Thursday, November 30, 2006

place notes

I was raised to know that this side of the river was home and that safety lay just a couple of miles west across a fragile border, that Belfast was big and dangerous, dark and Scottish, that London breathed fire and clutched at the world like a coal-driven mechanical octopus, that Dublin was the real Vatican, and New York, well, New York was the true Oz with wizards that were honestly all powerful.

When I was a young man making my way in that grand American metropolis I shared a gigantic home from the 1880s with three friends. It sat on a street in the center of Brooklyn in a neighborhood called Midwood. The street dead-ended into the sunken tracks of the Brighton Line. The house had seventeen rooms and we could furnish nine. It had fourteen foot ceilings on the first floor, and twelve foot ceilings on the second and nine foot ceilings on the third, and in the winter we could heat about a total of ten feet of that, mostly over our heads. But if you walked three blocks north to the Newkirk Plaza Station or three blocks south to the Avenue H Station the platforms promised the choice of "Trains to New York" or "Trains to Coney Island" and we knew we were suspended between worlds of wonder.

We actually lived between Foster Avenue and Glenwood Road. When the City of Flatbush laid out the streets here after the Civil War they decided to alphabetize the main roads, beginning at Albemarle Road, and continuing through Beverly, Courtelyou, etc. But just past us the creativity had failed, and Brooklyn inherited Avenues H through Z. It kept us humble.

In Derry the streets held different names. Ferry Quay and Bishop's. St. Patrick's and St. Columb's. Butcher, Shipquay, Duke, Magazine, and Racecourse, but then Derry grew from conflict and occupation, and Brooklyn from hope and optimism.

I would take what was then the D train but is now the Q or maybe the B and ride from Newkirk Plaza to Manhattan
and change for the local at West Fourth Street right under Greenwich Village and then go to Twenty-Third Street and walk eastward until I got to the Police Academy which, for entertainment's sake, shared a block and afterschool bars with the School of Visual Arts. When that winter turned to summer and I was exhausted from nine hours of college each day, five days a week, I might let that D train carry me past my house all the way to the ocean, where I might strip to my boxers and fall face first into the Atlantic. Before I'd retrieve my clothes I might stand there for a few minutes and stare off to the east at places left behind.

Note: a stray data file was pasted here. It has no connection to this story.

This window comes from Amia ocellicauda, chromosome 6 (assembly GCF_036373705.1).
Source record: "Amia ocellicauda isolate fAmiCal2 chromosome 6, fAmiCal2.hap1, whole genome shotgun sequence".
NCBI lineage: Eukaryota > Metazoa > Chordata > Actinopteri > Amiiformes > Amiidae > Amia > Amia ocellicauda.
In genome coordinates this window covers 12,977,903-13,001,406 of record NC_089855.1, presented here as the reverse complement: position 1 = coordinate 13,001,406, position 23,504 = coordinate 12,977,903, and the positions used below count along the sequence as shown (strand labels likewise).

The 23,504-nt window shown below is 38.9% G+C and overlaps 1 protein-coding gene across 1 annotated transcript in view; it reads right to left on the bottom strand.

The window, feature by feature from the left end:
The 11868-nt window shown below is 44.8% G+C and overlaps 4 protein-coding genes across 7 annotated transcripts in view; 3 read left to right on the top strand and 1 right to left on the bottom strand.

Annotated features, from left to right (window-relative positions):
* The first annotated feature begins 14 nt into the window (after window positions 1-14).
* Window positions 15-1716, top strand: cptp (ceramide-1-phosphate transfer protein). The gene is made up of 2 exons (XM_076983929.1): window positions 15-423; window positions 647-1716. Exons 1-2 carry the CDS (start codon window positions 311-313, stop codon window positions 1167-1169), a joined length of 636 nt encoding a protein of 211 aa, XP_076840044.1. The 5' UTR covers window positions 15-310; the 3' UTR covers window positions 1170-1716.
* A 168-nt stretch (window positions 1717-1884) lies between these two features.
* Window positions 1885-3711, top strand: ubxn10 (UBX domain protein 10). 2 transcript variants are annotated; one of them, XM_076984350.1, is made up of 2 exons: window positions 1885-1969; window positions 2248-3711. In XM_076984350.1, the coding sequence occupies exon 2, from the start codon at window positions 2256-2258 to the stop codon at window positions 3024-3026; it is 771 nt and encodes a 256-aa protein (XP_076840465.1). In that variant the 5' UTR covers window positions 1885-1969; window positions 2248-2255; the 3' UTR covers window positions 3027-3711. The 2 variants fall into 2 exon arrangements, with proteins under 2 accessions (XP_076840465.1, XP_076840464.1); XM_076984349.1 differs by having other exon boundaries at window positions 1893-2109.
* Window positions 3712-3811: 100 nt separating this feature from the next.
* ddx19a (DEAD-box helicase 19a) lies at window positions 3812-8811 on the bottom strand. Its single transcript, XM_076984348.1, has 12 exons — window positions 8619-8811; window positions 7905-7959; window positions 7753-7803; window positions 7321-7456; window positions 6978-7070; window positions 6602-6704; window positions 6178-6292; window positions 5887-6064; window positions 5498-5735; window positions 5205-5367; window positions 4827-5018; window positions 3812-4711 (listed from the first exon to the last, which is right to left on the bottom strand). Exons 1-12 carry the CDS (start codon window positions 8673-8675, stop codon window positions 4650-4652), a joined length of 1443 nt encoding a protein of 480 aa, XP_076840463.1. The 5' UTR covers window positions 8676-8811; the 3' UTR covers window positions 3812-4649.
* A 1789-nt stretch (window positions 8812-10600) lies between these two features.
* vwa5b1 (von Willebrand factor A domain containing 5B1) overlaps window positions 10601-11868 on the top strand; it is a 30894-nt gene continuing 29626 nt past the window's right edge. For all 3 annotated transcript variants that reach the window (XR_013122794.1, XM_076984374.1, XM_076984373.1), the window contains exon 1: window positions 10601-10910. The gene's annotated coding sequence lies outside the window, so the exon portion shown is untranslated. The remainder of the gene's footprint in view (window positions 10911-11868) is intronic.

copyright 2006 by Ira Socol. photograph - Irish Hunger Memorial at Battery Park City - copyright 2006 by Ira Socol

Saturday, November 25, 2006


The clouds have fled from overhead, retreating to a rim around the horizon, and I lie on the cold stones under the waning moon's glow as the meteors leap from the constellation Perseus and race toward the red spot that is Mars. On Mars they have a day thirty-nine minutes longer than ours. That would give me a few more minutes to sleep, or more likely, to not sleep, to be awake when the rest of this island is dreaming, staring into the lonely dark heavens.

The air is filled with the smells of low tide. Salt and fish and the slippery brown seaweed that makes climbing out of the sea so difficult. My ears roll to the sound of the water sloshing back and forth between the Welsh coast and here. This ocean surrounding us is both barrier and opportunity. It depends on how you choose to wake up and see the day.